Rasheed's ideas have had previous airings, informally at least for a decade or so. In 2009 I met AR Wadiwalla, a veteran banker, who was one of the driving forces when Habib Bank first set up a sports division in the mid-'70s and introduced their cricket team. He was a senior vice-president in those days and had it not been for him, who knows what would have come of Miandad, Abdul Qadir and Mohsin Khan, to name just three of many the bank employed and nurtured.
Given that he was one of the fathers of the department system, it was a little surprising to hear Wadiwalla - an IPL fan, incidentally - say that it was time for corporate entities to change the nature of their involvement. "I think the time has come now for big business entities to sponsor a team, not make a team... They will get popularity and they will get back whatever gate money they will share, adverts they will share, TV money they might share.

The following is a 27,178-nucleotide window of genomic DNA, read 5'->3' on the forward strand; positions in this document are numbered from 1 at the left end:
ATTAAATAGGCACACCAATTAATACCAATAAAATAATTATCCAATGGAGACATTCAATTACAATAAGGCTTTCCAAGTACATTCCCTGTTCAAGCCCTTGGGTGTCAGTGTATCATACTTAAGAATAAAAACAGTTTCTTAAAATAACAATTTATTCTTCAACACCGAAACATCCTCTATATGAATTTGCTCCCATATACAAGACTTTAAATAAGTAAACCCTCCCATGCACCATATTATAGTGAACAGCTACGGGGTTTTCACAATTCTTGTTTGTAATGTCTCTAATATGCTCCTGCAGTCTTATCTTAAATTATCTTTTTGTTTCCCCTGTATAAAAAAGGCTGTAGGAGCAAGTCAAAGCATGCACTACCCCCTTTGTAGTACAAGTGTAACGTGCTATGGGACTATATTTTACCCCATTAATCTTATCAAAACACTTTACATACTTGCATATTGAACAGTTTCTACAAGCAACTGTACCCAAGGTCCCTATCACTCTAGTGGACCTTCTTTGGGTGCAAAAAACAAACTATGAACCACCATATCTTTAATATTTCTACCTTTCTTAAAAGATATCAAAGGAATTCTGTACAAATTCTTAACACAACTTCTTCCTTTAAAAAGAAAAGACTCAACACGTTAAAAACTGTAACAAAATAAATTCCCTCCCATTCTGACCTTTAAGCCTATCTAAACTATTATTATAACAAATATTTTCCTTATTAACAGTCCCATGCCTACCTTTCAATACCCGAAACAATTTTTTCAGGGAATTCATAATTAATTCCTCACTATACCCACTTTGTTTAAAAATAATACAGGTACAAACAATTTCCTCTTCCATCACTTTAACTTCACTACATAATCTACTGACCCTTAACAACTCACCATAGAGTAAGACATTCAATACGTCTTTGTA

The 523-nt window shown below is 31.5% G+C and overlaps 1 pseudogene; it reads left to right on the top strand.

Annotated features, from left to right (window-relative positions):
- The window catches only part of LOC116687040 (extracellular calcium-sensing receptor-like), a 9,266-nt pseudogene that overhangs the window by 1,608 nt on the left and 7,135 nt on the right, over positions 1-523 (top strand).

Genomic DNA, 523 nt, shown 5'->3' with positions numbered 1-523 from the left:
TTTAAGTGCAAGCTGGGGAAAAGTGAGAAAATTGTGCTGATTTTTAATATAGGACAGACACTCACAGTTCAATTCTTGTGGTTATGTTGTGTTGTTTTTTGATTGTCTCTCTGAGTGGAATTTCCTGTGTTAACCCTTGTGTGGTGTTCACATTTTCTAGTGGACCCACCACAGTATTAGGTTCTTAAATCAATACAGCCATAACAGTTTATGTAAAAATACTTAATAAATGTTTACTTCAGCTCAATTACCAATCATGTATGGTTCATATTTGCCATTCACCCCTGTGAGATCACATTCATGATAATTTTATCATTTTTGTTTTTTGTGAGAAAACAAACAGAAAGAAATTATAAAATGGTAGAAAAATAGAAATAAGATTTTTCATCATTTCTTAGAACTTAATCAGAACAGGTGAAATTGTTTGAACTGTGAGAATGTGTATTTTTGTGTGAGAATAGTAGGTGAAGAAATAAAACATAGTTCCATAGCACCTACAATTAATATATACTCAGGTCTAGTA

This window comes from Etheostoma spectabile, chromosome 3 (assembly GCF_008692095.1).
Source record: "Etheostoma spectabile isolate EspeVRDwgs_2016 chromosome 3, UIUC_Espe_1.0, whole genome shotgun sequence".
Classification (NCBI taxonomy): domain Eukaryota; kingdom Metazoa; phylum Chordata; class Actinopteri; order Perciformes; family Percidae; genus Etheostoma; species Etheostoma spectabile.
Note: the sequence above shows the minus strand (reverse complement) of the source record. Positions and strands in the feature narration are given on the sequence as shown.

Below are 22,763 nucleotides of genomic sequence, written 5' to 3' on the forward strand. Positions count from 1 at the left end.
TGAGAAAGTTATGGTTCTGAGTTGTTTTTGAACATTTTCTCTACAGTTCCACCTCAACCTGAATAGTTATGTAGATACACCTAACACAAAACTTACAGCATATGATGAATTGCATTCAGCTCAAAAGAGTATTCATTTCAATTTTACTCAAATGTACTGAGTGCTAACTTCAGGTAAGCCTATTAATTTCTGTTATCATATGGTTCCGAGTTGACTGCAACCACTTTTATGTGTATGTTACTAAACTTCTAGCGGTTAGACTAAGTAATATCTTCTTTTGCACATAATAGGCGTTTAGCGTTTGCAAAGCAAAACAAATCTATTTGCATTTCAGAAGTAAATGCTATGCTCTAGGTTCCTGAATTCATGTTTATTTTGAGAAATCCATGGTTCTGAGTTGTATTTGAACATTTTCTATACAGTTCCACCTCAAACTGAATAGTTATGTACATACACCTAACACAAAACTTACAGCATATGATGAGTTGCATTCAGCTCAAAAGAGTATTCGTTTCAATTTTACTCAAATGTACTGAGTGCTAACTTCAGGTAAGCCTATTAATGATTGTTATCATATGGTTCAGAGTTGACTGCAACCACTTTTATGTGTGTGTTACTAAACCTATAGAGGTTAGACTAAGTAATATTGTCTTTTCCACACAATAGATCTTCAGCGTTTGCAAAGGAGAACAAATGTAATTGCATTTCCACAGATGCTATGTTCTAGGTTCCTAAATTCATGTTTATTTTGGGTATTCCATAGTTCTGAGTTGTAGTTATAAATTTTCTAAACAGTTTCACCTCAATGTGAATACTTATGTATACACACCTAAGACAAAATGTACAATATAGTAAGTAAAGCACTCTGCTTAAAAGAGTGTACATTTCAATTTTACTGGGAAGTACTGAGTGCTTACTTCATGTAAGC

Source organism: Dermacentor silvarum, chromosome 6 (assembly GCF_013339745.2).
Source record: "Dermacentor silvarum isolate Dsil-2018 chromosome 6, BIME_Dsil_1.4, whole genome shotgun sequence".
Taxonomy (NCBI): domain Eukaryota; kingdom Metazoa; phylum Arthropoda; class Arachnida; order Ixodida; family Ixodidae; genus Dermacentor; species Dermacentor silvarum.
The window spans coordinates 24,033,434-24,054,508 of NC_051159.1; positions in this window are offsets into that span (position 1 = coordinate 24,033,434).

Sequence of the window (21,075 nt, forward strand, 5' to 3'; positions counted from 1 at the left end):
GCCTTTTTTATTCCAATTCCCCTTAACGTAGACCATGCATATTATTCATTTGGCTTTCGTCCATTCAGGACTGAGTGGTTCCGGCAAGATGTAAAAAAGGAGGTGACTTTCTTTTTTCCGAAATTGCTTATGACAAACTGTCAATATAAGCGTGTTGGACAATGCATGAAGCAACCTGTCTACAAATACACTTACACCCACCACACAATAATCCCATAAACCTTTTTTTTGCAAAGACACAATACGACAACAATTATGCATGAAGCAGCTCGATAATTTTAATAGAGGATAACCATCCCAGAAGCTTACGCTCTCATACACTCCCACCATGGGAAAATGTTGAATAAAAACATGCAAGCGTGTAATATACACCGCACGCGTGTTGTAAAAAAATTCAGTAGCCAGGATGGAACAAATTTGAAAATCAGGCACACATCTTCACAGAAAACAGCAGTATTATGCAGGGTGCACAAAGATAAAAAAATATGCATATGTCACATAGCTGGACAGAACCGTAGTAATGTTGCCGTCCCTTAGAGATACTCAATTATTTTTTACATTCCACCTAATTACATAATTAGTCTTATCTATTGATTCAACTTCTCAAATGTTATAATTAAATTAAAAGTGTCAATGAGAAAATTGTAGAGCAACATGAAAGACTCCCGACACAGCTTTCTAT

"Departments were necessary at the time, but they are not now. There is so much money in sport. Cricketers don't need a daily job anymore, they need sponsorships. One Pepsi advert gets them 10 lakh dollars. Think of it - ex-cricketers are match referees, umpires, commentators, they are all making money from the cricket industry. They don't need to have jobs anymore."
Pakistan still does not know what system serves its purposes best because they have never stuck with one long enough
There has already been opposition, and there will be more, to Rasheed's plans, from former cricketers and administrators affiliated with department sides. That is not surprising. The ideas are not without problems.